It’s kindergarten. Not college, you chide.

Beginning next fall, my son will make the trek four blocks to our neighborhood school for about three hours, five days a week. I’m proud and apprehensive about his next step toward independence. Some parents get all worked up about academics and kindergarten as the new first grade, yadda yadda. Me? Not so much. He’s a smart kid, and he’ll learn his reading, writing and arithmetic. We have good schools in our town, and I’m an involved parent. It’s relatively cut and dried.

But something shakes me Mean kids. Lord help me when it’s my daughter’s turn, because I’m already cringing just thinking about how mean kids can be.

My husband and I have always taught our son to be a good friend to everyone, and if someone isn’t being a good friend in return, to play with someone else. But how do you instill a deep sense of self confidence and personal strength? A sense that you get to choose whose opinions matter, and if a kid tells you your coat is ugly/your favorite book is for babies/you’re not good enough to play soccer, it doesn’t matter.

What matters is that you’re a good friend. You appreciate who and what makes you happy. What matters is how you’ll decide to define your own success. How you’ll make the most of what you’ve got. You may never be the best at something — and certainly will never be the best at everything — but you can always do your best. And you’re loved more than you’ll ever comprehend.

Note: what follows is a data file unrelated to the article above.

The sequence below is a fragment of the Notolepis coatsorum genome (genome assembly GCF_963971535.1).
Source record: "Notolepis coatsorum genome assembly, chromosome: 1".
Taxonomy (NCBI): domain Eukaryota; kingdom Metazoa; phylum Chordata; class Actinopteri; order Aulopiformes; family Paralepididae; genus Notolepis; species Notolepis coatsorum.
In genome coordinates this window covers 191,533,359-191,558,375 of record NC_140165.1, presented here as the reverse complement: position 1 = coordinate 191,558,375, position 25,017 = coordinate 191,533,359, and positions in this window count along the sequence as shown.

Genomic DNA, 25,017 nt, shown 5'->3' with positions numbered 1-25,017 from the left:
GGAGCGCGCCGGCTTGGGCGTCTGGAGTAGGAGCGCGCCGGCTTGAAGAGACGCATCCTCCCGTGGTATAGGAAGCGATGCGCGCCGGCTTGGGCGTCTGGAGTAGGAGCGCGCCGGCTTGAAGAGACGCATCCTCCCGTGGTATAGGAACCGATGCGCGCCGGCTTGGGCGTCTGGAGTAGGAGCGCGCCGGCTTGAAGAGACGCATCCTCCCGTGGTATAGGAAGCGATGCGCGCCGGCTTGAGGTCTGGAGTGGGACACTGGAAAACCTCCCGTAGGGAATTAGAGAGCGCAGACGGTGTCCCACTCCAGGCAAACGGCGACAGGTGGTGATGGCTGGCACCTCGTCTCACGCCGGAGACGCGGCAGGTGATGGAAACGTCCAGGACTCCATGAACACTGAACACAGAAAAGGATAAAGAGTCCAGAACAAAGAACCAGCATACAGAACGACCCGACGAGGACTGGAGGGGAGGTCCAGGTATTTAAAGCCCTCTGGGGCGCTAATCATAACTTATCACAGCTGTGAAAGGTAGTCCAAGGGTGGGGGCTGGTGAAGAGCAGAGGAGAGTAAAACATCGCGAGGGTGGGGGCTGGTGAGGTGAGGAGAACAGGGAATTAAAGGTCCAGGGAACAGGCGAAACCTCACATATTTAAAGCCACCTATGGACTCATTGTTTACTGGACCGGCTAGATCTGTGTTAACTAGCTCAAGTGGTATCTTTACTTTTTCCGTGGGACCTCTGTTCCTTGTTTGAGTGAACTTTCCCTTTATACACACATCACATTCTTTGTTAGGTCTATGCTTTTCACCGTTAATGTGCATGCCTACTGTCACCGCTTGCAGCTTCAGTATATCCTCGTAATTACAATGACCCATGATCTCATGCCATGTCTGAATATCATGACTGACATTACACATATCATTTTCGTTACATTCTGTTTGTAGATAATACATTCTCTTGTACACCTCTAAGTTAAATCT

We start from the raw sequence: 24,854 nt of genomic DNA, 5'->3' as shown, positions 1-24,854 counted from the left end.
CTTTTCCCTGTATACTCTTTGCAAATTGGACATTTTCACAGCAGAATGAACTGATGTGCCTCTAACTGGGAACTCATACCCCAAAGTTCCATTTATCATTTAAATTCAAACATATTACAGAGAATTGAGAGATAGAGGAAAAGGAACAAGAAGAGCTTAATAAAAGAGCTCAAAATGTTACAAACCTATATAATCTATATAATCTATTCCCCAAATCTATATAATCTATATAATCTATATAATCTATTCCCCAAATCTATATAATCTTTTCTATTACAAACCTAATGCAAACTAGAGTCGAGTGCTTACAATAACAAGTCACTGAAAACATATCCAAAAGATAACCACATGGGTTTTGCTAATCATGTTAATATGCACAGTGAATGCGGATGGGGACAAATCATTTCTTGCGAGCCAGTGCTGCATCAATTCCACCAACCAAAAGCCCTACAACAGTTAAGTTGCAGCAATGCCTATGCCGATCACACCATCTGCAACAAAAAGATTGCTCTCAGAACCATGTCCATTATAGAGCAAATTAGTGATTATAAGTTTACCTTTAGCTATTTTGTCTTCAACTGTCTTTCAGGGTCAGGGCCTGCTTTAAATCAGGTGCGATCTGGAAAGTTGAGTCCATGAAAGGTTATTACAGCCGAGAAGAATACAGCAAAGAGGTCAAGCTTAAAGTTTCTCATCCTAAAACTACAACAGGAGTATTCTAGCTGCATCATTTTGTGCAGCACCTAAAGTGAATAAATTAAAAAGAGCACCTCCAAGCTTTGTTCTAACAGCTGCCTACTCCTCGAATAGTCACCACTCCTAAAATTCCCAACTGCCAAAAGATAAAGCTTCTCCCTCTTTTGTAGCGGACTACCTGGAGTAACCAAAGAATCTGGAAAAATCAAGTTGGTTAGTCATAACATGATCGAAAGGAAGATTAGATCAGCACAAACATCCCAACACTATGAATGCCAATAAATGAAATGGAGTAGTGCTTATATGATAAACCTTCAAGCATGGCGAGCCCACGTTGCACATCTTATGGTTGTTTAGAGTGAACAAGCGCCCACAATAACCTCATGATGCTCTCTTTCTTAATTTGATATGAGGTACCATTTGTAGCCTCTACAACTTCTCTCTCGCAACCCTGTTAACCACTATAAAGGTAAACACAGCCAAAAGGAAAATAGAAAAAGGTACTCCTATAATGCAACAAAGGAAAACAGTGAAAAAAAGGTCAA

Excuse me while I put down my pompoms and/or Kleenex. ;)

It’s obvious to me that this soul shaking stems from my own struggle to find self confidence. I have my moments of peace, but I’m much better at worrying about and doubting the person I am.

So this is a big part of life. And life isn’t easy. Or fair, for that matter. But how do you convey that to a 4 (and three quarters)-year-old kid? Who happens to be my baby: a big guy who loves all things manly and construction, but has a gentle heart and will cry if he meets our disapproval.

Did I mention parenting is hard?